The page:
Alpha trimmed mean filter. (0.0
Optimal estimation smoothing. (1.0
Edge enhancement. (-0.1
pnmnlfilt - non-linear filters: smooth, alpha trim mean, optimal estimation smoothing, edge enhancement.
pnmnlfilt alpha radius [''pnmfile''?
This is something of a swiss army knife filter. It has 3
distinct operating modes. In all of the modes each pixel in
the image is examined and processed according to it and its
surrounding pixels values. Rather than using the 9 pixels in
a 3x3 block, 7 hexagonal area samples are taken, the size of
the hexagons being controlled by the radius parameter. A
radius value of 0.3333 means that the 7 hexagons exactly fit
into the center pixel (ie. there will be no filtering
effect). A radius value of 1.0 means that the 7 hexagons
exactly fit a 3x3 pixel array.
Alpha trimmed mean filter. (0.0 !!
The value of the center pixel will be replaced by the mean
of the 7 hexagon values, but the 7 values are sorted by size
and the top and bottom alpha portion of the 7 are excluded
from the mean. This implies that an alpha value of 0.0 gives
the same sort of output as a normal convolution (ie.
averaging or smoothing filter), where radius will determine
An alpha value of 0.5 will cause the median value of the 7
hexagons to be used to replace the center pixel value. This
sort of filter is good for eliminating
Optimal estimation smoothing. (1.0 !!
This type of filter applies a smoothing filter adaptively
over the image. For each pixel the variance of the
surrounding hexagon values is calculated, and the amount of
smoothing is made inversely proportional to it. The idea is
that if the variance is small then it is due to noise in the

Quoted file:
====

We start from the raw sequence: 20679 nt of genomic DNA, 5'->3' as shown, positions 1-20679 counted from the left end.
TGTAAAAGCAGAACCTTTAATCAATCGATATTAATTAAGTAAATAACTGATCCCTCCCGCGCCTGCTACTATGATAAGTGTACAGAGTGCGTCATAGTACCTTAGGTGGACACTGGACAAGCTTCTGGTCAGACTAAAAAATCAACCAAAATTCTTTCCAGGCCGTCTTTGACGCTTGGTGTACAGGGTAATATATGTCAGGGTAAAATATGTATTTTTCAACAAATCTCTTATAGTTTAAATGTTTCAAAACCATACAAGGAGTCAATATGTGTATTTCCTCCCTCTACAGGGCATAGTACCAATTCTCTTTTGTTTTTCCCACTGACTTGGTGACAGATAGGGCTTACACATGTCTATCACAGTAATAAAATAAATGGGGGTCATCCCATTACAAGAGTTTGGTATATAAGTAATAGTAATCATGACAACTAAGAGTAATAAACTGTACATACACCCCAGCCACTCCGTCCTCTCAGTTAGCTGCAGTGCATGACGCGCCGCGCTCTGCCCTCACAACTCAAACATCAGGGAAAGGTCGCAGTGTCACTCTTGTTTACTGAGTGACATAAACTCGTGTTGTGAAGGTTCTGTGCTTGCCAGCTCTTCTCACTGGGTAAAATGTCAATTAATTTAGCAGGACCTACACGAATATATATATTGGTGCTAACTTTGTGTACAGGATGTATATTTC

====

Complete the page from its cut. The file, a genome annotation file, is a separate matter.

image, while if the variance is large, it is because of
Edge enhancement. (-0.1 !!
This is the opposite type of filter to the smoothing filter.
It enhances edges. The alpha parameter controls the amount
of edge enhancement, from subtle (-0.1) to blatant (-0.9).
The radius parameter controls the effective radius as usual,
but useful values are between 0.5 and 0.9. Try starting with
values of alpha = 0.3, radius = 0.8
The various modes of pnmnlfilt can be used one after
the other to get the desired result. For instance to turn a
monochrome dithered image into a grayscale image you could
try one or two passes of the smoothing filter, followed by a
pass of the optimal estimation filter, then some subtle edge
enhancement. Note that using edge enhancement is only likely
to be useful after one of the non-linear filters (alpha
trimmed mean or optimal estimation filter), as edge
enhancement is the direct opposite of
For reducing color quantization noise in images (ie. turning
.gif files back into 24 bit files) you could try a pass of
the optimal estimation filter (alpha 1.2, radius 1.0), a
pass of the median filter (alpha 0.5, radius 0.55), and
possibly a pass of the edge enhancement filter. Several
passes of the optimal estimation filter with declining alpha
values are more effective than a single pass with a large
alpha value. As usual, there is a tradeoff between filtering
effectiveness and loosing detail. Experimentation is
The alpha-trimmed mean filter is based on the description in
The optimal estimation filter is taken from an article
The edge enhancement details are from pgmenhance(1), which
is taken from Philip R. Thompson's
pgmenhance(1), pnmconvol(1), pnm(5)
Integers and tables may overflow if PPM_MAXMAXVAL is greater
Graeme W. Gill firstname.lastname@example.org